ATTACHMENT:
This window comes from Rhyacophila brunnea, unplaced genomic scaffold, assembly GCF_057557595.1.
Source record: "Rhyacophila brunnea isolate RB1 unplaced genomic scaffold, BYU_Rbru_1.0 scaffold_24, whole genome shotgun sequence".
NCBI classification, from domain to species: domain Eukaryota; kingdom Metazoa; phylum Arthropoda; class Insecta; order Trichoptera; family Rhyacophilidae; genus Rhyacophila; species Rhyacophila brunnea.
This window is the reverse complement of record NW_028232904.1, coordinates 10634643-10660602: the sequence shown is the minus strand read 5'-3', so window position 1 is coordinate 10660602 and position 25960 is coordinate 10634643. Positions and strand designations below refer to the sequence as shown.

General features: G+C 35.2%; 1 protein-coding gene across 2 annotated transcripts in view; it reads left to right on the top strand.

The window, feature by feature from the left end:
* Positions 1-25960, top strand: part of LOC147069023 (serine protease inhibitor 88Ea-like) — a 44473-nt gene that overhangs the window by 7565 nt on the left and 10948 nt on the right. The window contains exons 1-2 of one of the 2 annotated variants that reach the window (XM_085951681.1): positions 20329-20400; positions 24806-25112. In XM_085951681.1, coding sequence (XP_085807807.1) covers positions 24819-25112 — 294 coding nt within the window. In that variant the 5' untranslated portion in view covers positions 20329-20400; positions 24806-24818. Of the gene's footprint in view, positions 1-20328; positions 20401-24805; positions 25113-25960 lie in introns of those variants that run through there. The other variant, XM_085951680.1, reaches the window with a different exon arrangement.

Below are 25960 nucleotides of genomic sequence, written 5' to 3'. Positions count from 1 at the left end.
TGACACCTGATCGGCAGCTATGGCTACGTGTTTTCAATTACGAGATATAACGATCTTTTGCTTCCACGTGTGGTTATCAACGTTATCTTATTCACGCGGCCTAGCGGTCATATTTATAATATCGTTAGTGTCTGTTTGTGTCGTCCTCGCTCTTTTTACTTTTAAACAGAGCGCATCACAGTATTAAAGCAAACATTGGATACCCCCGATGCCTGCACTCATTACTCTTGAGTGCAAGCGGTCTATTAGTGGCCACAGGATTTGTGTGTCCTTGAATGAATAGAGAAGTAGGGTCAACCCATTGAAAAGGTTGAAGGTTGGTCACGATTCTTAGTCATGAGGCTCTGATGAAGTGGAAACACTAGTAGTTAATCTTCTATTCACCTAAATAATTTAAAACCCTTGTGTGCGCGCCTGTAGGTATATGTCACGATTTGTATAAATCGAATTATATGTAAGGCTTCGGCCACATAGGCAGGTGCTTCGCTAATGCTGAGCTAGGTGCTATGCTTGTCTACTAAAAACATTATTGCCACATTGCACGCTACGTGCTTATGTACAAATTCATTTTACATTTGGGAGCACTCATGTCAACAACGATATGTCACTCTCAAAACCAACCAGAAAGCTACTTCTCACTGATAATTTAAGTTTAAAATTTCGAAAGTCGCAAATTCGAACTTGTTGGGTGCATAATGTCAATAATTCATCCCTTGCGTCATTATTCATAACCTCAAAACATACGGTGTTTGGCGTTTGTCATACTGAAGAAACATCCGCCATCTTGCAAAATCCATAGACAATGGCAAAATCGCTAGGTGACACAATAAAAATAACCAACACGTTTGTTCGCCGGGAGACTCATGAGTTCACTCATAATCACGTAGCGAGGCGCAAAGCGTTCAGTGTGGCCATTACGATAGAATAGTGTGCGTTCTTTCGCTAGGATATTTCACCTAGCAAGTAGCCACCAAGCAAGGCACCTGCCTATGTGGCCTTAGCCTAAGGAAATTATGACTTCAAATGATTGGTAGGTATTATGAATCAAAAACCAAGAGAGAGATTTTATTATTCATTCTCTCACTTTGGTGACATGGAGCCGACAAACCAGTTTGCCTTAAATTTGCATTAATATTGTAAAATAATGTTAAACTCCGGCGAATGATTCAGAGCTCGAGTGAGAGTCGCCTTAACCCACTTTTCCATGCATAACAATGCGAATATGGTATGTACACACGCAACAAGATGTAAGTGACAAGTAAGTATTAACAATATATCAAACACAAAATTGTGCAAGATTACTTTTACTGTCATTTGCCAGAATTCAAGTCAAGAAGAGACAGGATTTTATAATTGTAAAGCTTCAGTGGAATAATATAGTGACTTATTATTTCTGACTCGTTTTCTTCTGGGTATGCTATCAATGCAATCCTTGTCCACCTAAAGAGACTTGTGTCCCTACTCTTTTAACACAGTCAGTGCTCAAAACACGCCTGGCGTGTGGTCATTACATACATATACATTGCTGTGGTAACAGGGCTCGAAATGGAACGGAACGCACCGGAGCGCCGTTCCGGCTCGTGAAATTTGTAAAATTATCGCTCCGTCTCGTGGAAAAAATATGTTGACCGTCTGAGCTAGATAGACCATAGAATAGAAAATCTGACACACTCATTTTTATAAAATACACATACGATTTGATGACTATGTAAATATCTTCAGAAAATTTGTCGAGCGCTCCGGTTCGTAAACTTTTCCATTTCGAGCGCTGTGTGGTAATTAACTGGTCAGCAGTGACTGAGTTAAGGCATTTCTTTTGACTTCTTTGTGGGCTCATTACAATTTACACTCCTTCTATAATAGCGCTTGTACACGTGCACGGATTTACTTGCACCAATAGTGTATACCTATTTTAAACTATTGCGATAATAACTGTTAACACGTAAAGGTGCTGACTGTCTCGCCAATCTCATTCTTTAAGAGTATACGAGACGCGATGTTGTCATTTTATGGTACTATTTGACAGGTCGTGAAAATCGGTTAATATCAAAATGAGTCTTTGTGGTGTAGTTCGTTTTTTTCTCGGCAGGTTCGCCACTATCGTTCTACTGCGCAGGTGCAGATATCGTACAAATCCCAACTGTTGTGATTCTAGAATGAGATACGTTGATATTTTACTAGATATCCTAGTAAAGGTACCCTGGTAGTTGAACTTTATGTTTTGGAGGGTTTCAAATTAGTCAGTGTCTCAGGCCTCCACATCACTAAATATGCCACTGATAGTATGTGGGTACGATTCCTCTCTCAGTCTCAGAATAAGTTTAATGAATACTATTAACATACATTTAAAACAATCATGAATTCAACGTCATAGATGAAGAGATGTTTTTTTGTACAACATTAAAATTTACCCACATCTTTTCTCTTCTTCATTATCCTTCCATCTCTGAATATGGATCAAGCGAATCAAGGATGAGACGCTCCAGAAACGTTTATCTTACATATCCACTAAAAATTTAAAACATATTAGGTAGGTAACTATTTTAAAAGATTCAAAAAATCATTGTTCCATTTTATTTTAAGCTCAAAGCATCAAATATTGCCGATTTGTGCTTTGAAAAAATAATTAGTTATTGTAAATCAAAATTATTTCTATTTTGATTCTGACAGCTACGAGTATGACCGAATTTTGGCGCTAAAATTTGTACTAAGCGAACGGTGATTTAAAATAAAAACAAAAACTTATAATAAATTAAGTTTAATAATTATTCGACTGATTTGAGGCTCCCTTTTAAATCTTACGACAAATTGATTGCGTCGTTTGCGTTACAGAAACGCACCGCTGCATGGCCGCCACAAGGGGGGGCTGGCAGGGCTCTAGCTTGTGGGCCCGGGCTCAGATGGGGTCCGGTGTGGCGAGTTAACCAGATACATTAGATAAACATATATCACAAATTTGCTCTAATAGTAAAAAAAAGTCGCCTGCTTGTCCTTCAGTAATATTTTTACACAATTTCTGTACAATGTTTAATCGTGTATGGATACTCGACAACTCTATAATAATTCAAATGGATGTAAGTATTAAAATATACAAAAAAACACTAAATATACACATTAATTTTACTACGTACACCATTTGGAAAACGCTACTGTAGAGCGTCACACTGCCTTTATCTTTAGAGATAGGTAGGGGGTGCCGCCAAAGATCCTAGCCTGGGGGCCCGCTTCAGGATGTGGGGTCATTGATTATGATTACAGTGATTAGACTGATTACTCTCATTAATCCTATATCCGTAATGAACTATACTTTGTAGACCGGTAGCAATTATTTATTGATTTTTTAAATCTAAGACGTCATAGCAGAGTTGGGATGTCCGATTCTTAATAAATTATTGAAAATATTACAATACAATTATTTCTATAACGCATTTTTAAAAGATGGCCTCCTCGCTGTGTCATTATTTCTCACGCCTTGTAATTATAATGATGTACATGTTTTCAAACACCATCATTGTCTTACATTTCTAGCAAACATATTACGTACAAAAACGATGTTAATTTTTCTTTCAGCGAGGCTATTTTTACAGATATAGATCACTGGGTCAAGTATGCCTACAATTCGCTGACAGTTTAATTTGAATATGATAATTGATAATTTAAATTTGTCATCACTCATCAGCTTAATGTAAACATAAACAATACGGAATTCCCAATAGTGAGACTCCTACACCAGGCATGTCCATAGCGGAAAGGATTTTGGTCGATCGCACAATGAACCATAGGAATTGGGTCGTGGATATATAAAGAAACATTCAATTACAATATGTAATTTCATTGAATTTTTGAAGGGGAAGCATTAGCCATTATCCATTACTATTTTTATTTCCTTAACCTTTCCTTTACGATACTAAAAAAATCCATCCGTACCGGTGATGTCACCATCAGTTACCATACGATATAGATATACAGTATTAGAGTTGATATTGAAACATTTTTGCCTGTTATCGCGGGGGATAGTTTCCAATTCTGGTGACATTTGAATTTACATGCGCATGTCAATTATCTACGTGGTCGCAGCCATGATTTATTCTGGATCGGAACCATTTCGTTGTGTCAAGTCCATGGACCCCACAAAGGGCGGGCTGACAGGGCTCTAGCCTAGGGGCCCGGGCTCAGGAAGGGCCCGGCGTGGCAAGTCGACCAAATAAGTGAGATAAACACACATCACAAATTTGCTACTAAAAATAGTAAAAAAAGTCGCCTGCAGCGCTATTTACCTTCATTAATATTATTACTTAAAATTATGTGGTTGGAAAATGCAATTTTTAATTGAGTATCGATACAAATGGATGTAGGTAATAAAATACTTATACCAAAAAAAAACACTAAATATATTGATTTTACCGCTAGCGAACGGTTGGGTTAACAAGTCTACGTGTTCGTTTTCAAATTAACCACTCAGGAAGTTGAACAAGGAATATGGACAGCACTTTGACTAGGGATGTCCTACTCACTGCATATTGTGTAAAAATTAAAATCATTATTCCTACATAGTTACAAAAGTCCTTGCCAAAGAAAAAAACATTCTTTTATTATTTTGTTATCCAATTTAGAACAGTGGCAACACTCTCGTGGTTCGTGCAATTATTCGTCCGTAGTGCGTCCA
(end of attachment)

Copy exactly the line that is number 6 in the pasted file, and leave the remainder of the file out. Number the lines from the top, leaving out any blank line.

The window, feature by feature from the left end: